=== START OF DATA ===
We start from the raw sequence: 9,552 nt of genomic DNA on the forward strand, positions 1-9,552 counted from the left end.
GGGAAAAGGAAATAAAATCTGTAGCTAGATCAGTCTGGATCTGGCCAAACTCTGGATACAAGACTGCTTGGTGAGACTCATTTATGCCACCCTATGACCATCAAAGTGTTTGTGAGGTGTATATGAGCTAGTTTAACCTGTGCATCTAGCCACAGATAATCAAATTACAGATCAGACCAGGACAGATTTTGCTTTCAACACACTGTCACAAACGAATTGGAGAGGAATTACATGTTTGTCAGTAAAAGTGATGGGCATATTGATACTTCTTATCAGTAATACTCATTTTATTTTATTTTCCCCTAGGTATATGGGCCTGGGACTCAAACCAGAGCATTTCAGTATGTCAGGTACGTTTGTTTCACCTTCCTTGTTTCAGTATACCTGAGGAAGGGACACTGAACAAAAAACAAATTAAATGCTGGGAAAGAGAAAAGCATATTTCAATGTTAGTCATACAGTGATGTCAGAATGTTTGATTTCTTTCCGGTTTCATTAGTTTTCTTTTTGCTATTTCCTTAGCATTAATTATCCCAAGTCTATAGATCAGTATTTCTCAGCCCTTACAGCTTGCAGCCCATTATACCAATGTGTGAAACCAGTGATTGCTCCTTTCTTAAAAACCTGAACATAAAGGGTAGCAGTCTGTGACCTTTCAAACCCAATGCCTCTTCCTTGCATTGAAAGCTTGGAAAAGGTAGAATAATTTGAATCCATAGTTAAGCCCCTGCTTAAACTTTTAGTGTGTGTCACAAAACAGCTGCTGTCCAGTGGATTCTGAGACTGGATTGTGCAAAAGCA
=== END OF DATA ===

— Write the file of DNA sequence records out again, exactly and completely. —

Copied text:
We start from the raw sequence: 9,552 nt of genomic DNA on the forward strand, positions 1-9,552 counted from the left end.
GGGAAAAGGAAATAAAATCTGTAGCTAGATCAGTCTGGATCTGGCCAAACTCTGGATACAAGACTGCTTGGTGAGACTCATTTATGCCACCCTATGACCATCAAAGTGTTTGTGAGGTGTATATGAGCTAGTTTAACCTGTGCATCTAGCCACAGATAATCAAATTACAGATCAGACCAGGACAGATTTTGCTTTCAACACACTGTCACAAACGAATTGGAGAGGAATTACATGTTTGTCAGTAAAAGTGATGGGCATATTGATACTTCTTATCAGTAATACTCATTTTATTTTATTTTCCCCTAGGTATATGGGCCTGGGACTCAAACCAGAGCATTTCAGTATGTCAGGTACGTTTGTTTCACCTTCCTTGTTTCAGTATACCTGAGGAAGGGACACTGAACAAAAAACAAATTAAATGCTGGGAAAGAGAAAAGCATATTTCAATGTTAGTCATACAGTGATGTCAGAATGTTTGATTTCTTTCCGGTTTCATTAGTTTTCTTTTTGCTATTTCCTTAGCATTAATTATCCCAAGTCTATAGATCAGTATTTCTCAGCCCTTACAGCTTGCAGCCCATTATACCAATGTGTGAAACCAGTGATTGCTCCTTTCTTAAAAACCTGAACATAAAGGGTAGCAGTCTGTGACCTTTCAAACCCAATGCCTCTTCCTTGCATTGAAAGCTTGGAAAAGGTAGAATAATTTGAATCCATAGTTAAGCCCCTGCTTAAACTTTTAGTGTGTGTCACAAAACAGCTGCTGTCCAGTGGATTCTGAGACTGGATTGTGCAAAAGCA